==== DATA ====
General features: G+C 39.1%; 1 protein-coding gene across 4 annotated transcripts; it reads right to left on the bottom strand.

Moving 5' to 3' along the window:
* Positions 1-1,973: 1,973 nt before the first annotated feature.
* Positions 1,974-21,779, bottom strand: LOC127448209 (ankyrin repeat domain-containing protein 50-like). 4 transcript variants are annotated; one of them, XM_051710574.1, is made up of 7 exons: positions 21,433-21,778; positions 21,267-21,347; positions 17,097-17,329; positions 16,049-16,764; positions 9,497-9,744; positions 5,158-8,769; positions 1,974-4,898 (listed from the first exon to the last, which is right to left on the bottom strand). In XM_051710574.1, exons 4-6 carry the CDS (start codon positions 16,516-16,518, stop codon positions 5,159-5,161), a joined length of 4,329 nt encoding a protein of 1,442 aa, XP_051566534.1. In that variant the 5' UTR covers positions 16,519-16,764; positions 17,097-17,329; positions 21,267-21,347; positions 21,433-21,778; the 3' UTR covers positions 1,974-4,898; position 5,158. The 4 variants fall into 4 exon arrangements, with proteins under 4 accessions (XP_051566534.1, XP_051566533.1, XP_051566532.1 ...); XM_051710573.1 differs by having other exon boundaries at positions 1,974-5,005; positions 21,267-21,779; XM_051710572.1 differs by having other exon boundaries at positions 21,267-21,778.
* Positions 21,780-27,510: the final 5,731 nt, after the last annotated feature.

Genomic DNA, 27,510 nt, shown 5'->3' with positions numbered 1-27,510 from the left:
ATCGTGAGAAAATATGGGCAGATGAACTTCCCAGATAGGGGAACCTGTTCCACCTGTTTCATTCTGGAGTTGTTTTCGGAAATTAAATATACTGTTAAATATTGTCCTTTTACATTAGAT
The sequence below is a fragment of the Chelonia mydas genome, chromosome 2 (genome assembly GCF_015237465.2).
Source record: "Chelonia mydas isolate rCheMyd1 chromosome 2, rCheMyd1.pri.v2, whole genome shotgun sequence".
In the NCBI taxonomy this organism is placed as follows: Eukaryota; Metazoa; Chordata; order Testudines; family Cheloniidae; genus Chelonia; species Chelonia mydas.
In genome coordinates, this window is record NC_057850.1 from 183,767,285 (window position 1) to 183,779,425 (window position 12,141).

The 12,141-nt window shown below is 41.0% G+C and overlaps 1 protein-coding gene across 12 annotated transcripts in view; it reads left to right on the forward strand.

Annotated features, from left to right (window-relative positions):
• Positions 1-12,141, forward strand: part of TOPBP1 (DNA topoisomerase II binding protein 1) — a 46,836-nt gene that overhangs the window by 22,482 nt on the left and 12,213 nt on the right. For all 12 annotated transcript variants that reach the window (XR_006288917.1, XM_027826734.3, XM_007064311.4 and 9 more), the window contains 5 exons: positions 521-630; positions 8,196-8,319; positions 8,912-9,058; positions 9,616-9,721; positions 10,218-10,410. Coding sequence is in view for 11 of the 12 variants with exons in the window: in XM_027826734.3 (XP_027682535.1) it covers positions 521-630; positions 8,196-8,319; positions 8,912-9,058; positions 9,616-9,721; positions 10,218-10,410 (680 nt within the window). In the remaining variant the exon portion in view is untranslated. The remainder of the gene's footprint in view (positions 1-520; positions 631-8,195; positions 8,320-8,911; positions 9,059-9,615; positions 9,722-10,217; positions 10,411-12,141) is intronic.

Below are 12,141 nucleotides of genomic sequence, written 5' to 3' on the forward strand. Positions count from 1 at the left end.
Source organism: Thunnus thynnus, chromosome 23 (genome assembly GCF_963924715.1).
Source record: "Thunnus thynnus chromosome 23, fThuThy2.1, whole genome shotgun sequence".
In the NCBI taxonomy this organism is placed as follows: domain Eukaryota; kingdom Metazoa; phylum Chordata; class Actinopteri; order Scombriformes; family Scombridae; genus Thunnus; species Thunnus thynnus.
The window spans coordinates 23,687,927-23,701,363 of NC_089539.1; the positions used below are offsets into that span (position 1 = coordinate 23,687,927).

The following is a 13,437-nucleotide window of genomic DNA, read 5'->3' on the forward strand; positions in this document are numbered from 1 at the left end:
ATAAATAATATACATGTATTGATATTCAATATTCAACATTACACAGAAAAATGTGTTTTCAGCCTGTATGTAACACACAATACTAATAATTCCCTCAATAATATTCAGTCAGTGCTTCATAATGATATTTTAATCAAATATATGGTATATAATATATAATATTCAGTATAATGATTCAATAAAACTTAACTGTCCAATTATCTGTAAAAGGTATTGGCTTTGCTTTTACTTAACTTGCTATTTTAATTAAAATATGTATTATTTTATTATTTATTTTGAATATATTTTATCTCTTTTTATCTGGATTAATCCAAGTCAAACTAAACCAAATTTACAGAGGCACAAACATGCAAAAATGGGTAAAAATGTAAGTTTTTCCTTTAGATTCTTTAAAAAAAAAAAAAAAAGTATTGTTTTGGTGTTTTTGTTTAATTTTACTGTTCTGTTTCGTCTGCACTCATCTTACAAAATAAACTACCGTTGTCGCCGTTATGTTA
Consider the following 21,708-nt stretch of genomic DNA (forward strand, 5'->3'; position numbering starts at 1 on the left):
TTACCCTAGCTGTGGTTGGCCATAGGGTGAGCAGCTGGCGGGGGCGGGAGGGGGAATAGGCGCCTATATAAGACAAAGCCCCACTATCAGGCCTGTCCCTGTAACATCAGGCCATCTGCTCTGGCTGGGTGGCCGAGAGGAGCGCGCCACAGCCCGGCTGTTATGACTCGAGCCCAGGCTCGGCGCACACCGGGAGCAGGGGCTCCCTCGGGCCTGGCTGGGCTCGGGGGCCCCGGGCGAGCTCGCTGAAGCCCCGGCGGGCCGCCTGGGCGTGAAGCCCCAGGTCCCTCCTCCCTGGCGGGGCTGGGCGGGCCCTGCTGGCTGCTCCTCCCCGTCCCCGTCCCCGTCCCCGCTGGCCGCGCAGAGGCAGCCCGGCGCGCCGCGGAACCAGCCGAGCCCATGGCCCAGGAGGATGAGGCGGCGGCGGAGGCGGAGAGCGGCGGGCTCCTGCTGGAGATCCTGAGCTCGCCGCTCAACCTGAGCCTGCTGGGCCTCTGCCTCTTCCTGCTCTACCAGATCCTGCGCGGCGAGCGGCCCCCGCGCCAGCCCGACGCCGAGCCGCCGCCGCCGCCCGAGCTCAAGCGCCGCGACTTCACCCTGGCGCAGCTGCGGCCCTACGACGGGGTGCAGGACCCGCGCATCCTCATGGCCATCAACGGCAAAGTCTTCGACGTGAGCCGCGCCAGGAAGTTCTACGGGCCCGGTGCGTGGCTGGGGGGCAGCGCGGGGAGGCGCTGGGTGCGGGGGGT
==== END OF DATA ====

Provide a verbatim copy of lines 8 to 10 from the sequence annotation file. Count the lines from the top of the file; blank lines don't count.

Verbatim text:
The sequence below is a fragment of the Chelonia mydas genome, chromosome 2 (genome assembly GCF_015237465.2).
Source record: "Chelonia mydas isolate rCheMyd1 chromosome 2, rCheMyd1.pri.v2, whole genome shotgun sequence".
In the NCBI taxonomy this organism is placed as follows: Eukaryota; Metazoa; Chordata; order Testudines; family Cheloniidae; genus Chelonia; species Chelonia mydas.